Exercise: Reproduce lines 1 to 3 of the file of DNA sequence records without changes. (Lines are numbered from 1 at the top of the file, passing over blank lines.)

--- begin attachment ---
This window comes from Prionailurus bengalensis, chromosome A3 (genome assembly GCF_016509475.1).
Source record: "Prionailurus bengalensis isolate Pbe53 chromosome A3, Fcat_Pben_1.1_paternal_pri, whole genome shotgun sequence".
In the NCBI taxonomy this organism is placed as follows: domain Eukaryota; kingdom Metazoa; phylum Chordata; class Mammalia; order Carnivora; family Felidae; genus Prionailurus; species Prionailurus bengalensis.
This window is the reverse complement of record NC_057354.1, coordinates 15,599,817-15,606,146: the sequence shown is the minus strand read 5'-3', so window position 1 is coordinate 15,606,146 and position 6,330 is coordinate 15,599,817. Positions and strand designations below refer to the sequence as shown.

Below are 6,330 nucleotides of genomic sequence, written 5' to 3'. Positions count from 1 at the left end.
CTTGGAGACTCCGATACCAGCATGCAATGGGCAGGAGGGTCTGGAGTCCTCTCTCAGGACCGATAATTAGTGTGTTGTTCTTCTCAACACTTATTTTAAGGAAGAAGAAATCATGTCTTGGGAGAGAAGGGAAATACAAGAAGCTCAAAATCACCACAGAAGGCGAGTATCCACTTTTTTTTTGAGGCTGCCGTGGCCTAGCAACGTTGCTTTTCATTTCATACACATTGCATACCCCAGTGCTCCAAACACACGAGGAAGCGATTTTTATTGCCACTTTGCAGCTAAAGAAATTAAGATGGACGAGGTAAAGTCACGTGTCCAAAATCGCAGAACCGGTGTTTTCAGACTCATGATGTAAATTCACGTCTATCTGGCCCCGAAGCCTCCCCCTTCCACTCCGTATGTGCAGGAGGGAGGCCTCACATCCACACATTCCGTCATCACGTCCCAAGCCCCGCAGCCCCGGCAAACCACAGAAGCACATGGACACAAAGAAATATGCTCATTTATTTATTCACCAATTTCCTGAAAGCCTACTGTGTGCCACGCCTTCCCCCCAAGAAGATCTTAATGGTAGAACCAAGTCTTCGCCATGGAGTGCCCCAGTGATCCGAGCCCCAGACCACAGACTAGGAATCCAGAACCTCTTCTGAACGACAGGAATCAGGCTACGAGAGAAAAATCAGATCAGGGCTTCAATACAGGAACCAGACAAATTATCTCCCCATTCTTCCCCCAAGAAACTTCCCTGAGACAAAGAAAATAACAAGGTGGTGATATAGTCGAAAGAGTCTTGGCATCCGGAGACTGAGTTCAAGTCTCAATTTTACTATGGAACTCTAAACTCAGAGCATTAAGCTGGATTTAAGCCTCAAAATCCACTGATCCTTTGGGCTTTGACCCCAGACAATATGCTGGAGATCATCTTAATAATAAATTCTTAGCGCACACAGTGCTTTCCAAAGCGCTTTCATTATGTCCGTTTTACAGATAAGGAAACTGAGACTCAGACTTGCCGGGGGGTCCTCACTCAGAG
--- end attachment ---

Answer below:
This window comes from Prionailurus bengalensis, chromosome A3 (genome assembly GCF_016509475.1).
Source record: "Prionailurus bengalensis isolate Pbe53 chromosome A3, Fcat_Pben_1.1_paternal_pri, whole genome shotgun sequence".
In the NCBI taxonomy this organism is placed as follows: domain Eukaryota; kingdom Metazoa; phylum Chordata; class Mammalia; order Carnivora; family Felidae; genus Prionailurus; species Prionailurus bengalensis.